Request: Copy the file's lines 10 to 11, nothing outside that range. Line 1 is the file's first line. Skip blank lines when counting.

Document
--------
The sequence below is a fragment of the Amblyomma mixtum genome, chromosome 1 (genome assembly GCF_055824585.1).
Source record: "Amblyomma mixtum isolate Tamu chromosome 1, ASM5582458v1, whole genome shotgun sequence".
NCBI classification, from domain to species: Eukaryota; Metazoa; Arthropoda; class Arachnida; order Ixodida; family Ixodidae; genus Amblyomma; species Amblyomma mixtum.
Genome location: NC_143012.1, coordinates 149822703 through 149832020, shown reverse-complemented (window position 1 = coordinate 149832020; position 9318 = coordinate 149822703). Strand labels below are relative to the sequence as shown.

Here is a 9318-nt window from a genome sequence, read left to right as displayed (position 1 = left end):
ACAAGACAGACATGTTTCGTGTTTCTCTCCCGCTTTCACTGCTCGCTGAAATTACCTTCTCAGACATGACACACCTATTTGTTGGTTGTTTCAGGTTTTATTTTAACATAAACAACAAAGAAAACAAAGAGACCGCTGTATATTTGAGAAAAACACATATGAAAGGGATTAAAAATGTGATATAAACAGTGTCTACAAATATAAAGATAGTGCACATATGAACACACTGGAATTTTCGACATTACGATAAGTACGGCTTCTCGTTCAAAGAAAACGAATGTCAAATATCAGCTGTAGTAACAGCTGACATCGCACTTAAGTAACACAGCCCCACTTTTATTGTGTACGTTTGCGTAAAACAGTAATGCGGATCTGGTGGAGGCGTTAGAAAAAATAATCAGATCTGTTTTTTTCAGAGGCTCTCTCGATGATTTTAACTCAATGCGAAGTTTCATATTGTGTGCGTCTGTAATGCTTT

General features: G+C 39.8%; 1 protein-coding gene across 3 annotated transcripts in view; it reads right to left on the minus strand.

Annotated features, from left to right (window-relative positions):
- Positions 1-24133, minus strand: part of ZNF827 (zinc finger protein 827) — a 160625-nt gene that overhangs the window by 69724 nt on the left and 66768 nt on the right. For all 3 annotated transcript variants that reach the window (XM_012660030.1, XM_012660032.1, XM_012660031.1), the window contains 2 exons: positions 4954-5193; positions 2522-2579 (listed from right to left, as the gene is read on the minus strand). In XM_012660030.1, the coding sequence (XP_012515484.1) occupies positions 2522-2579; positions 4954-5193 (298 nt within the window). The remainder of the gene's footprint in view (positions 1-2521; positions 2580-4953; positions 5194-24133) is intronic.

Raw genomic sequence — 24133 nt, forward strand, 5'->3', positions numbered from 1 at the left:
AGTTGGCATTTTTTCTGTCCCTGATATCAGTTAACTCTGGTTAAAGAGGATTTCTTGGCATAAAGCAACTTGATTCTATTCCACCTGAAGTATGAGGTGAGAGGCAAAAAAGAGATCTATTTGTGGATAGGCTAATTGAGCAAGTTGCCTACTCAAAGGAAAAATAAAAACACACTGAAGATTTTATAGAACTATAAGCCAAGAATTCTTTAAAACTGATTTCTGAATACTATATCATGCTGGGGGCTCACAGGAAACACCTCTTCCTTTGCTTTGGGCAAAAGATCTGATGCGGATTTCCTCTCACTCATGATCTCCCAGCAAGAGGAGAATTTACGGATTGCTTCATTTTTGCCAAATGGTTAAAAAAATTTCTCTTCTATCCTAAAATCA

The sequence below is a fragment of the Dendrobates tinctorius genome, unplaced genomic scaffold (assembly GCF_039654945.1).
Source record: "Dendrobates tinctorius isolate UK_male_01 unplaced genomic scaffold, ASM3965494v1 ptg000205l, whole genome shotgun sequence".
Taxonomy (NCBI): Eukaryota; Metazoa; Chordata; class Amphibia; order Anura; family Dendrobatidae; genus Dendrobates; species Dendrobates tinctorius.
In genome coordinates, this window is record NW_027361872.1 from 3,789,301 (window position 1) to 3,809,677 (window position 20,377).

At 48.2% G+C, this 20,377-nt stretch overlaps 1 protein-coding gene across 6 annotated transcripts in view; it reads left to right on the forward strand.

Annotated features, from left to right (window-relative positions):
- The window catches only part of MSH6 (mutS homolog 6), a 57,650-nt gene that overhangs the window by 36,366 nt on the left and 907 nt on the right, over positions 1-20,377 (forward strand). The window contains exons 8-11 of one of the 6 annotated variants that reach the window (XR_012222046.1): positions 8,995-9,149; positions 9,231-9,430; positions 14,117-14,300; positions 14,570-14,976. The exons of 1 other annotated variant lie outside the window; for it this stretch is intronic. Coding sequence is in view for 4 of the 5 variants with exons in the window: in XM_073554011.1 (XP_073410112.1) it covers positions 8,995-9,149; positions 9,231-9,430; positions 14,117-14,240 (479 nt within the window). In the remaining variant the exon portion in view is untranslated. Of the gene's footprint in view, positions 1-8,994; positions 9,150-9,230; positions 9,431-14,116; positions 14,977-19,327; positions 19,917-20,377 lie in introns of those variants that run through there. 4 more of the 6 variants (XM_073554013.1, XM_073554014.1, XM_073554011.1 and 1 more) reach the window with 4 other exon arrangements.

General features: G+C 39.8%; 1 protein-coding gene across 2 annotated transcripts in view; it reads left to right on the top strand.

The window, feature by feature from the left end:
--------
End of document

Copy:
Raw genomic sequence — 24133 nt, forward strand, 5'->3', positions numbered from 1 at the left:
AGTTGGCATTTTTTCTGTCCCTGATATCAGTTAACTCTGGTTAAAGAGGATTTCTTGGCATAAAGCAACTTGATTCTATTCCACCTGAAGTATGAGGTGAGAGGCAAAAAAGAGATCTATTTGTGGATAGGCTAATTGAGCAAGTTGCCTACTCAAAGGAAAAATAAAAACACACTGAAGATTTTATAGAACTATAAGCCAAGAATTCTTTAAAACTGATTTCTGAATACTATATCATGCTGGGGGCTCACAGGAAACACCTCTTCCTTTGCTTTGGGCAAAAGATCTGATGCGGATTTCCTCTCACTCATGATCTCCCAGCAAGAGGAGAATTTACGGATTGCTTCATTTTTGCCAAATGGTTAAAAAAATTTCTCTTCTATCCTAAAATCA